Iran and the Arab World Remember a Banned Icon

By Sadie Bass

Jun 26, 2009 2:32pm

ABC's Lara Setrakian reports from Dubai: Across Iran and the Arab world Michael Jackson is being mourned, and remembered, for his glory years. Throughout the 1980s MJ was a glamorized taste of America in a part of the world where it was both cool and bad to emulate the gloved one. At the dawn of the Islamic Republic, Michael Jackson's and his decadent Western music were banned, but irrepressibly popular. "MJ was one of the artists in the early years of the revolution whose tapes made it into the Iranian black market. Thriller alone was a global phenomenon, and that included Iran," said Iran expert Jason Rezaian.   Across the water in Abu Dhabi, young Emiratis were mimicking Jackson's cool, picking up his style tips and escaping into the pop culture of a land far away. “He really was an icon – the epitome of cool who represented a taste of something else, all of these places we hadn't been to,” said Faisal Al Qassimi, 26, in Abu Dhabi.  “He represented music, America, MTV, youth culture, sex appeal…everything a young man here would aspire to.” “There are a lot of superfans here, like me,” says Nadeem Bibby, also of Abu Dhabi. “People who were slightly older than me would spend a lot of money replicating his outfits.” Bibby describes how he and his sister would fight over pinup photos of Jackson to use in their own personal shrines.  “In Abu Dhabi of the 80s, which was very boring and gray, he was a colorful larger than life figure we could relate to. He was our hero here. We'd spend our money at the arcade on the moonwalkers game.”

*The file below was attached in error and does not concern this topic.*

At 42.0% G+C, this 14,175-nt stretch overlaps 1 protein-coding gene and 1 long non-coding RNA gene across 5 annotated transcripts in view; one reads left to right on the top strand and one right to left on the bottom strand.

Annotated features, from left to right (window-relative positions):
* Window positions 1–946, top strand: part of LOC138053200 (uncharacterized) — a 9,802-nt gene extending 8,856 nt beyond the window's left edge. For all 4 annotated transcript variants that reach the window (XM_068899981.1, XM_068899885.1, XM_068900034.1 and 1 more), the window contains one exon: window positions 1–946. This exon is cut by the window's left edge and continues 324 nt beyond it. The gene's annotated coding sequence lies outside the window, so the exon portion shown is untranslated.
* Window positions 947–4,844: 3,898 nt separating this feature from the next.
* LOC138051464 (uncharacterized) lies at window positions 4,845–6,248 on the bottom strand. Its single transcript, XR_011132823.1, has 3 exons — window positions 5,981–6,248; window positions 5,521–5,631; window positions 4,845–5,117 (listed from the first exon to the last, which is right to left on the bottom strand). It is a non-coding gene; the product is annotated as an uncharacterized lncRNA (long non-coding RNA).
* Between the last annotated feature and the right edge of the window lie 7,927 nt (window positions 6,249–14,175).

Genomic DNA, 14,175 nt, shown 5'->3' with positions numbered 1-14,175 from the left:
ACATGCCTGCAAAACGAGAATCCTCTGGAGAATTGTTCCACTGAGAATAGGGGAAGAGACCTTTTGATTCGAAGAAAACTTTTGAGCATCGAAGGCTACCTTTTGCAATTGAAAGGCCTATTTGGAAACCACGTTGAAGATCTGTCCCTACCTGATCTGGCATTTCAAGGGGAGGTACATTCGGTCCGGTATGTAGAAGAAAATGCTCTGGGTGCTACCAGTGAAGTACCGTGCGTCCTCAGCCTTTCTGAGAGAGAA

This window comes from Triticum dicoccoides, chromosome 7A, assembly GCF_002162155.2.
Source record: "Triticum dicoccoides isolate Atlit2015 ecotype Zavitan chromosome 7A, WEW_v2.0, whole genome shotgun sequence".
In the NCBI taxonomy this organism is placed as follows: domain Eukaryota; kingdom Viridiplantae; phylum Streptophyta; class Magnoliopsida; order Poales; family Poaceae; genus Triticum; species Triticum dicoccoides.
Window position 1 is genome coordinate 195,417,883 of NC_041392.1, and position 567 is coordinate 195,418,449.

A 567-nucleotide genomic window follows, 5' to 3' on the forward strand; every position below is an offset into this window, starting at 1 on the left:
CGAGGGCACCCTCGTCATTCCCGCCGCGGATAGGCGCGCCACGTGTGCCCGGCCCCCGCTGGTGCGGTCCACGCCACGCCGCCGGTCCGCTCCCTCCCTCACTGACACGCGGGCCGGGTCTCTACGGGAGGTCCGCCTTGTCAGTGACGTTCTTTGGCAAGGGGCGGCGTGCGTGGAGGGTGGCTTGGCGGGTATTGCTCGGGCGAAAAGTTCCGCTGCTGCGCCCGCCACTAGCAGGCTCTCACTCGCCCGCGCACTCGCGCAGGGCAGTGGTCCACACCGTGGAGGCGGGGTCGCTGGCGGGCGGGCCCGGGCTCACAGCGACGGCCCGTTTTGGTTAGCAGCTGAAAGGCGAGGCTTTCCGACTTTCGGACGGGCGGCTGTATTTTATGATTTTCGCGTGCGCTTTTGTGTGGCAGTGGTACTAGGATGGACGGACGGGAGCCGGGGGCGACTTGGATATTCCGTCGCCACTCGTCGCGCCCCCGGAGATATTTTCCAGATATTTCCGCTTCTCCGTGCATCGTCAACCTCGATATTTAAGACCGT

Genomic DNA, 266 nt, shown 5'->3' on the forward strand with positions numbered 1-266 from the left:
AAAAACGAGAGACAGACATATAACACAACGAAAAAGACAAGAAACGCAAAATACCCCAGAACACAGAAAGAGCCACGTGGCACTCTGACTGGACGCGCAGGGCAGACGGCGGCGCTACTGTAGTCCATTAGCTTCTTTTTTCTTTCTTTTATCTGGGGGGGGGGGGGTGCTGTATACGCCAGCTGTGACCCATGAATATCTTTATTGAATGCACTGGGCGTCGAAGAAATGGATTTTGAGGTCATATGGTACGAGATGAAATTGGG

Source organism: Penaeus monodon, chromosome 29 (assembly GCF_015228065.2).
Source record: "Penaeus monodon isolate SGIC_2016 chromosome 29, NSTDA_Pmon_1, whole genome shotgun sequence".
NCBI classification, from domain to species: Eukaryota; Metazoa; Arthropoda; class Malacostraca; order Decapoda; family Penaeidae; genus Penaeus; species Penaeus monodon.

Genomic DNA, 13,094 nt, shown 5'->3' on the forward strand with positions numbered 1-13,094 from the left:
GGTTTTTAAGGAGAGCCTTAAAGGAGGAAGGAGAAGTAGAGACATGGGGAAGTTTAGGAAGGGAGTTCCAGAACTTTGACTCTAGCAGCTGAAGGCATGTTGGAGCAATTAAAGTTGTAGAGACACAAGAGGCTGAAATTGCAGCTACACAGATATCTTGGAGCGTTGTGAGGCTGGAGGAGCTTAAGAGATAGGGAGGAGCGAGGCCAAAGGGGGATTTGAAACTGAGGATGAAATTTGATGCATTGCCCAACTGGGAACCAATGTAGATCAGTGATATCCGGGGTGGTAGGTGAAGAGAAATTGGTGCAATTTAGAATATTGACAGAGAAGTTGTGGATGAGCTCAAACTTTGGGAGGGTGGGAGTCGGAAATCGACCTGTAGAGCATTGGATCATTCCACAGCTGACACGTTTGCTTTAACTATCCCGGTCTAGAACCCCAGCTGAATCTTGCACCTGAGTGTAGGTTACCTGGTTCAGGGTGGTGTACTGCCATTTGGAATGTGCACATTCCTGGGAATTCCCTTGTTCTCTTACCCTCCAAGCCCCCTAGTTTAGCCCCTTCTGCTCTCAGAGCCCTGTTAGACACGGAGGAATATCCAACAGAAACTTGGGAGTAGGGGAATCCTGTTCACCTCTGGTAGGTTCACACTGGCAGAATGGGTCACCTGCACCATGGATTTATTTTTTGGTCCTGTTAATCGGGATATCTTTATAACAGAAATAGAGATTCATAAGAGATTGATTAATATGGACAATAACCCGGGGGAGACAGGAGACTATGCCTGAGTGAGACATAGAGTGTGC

Bibby says that for the most part, Michael Jackson’s fans in the Middle East were “shielded from the tabloid smack” and were fairly forgiving of his flaws, even when they came to town. In 2005 Jackson was invited to Bahrain by Sheikh Abdullah Bin Hamad Al Khalifa, according to an Associated Press timeline. There the royal offered to help get his career back on track, giving him one million dollars and signing him to a homegrown record label. As the King of Pop travelled the land of Sheikhs his antics captured amused attention. He picked up two luxury sports cars in Abu Dhabi and was found by police in Dubai, applying makeup in the women’s bathroom of Ibn Battuta mall. “He was in the women's bathroom, wearing a shayla (a black women’s cloak), but the police laughed it off. They said he misread the bathroom signs,” said Bibby, the superfan. Cross dressing is illegal in Dubai. Jackson’s venture with Sheikh Abdullah went awry.  When their record deal didn’t produce any hits the Sheikh sued MJ, demanding a million dollar repayment, in a suit settled out of court in 2008. Jackson insisted the cash payment had been a gift. ABC News was not able to reach Sheikh Abdullah for comment on Friday. In Abu Dhabi, Bibby and Al Qassimi were clearly distraught over Jackon’s passing. Another voice, from Saudi Arabia, spoke of an ambivalent mourning “I grew up listening to Thriller and the Jackson Five. It was really good music,” said Abdullah Kurashi, 23, a graduate student in finance.  “Then again, because of how distorted his image was I would get a mixed feeling between the man that was and the man that has been.”

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